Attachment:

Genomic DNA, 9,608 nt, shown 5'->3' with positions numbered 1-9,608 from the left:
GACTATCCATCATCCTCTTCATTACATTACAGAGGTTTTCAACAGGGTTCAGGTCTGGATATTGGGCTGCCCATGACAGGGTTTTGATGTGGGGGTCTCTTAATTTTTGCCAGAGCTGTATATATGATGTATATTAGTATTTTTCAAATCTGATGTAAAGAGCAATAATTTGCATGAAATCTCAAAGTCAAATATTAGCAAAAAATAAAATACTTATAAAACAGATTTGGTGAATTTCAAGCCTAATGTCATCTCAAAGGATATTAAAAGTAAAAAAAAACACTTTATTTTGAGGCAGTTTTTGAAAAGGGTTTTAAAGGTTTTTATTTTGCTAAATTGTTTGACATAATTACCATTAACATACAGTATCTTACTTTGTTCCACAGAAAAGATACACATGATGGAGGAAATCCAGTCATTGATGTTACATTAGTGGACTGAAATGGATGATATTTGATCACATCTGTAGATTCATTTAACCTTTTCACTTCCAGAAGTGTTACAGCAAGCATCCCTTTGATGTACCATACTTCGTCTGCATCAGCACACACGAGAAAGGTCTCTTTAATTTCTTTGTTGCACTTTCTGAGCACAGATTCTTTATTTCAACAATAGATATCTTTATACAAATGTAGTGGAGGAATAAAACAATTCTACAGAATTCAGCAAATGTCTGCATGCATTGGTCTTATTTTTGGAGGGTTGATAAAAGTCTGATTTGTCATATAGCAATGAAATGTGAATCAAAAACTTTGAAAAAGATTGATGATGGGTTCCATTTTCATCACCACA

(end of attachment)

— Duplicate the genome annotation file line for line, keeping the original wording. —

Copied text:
Genomic DNA, 9,608 nt, shown 5'->3' with positions numbered 1-9,608 from the left:
GACTATCCATCATCCTCTTCATTACATTACAGAGGTTTTCAACAGGGTTCAGGTCTGGATATTGGGCTGCCCATGACAGGGTTTTGATGTGGGGGTCTCTTAATTTTTGCCAGAGCTGTATATATGATGTATATTAGTATTTTTCAAATCTGATGTAAAGAGCAATAATTTGCATGAAATCTCAAAGTCAAATATTAGCAAAAAATAAAATACTTATAAAACAGATTTGGTGAATTTCAAGCCTAATGTCATCTCAAAGGATATTAAAAGTAAAAAAAAACACTTTATTTTGAGGCAGTTTTTGAAAAGGGTTTTAAAGGTTTTTATTTTGCTAAATTGTTTGACATAATTACCATTAACATACAGTATCTTACTTTGTTCCACAGAAAAGATACACATGATGGAGGAAATCCAGTCATTGATGTTACATTAGTGGACTGAAATGGATGATATTTGATCACATCTGTAGATTCATTTAACCTTTTCACTTCCAGAAGTGTTACAGCAAGCATCCCTTTGATGTACCATACTTCGTCTGCATCAGCACACACGAGAAAGGTCTCTTTAATTTCTTTGTTGCACTTTCTGAGCACAGATTCTTTATTTCAACAATAGATATCTTTATACAAATGTAGTGGAGGAATAAAACAATTCTACAGAATTCAGCAAATGTCTGCATGCATTGGTCTTATTTTTGGAGGGTTGATAAAAGTCTGATTTGTCATATAGCAATGAAATGTGAATCAAAAACTTTGAAAAAGATTGATGATGGGTTCCATTTTCATCACCACA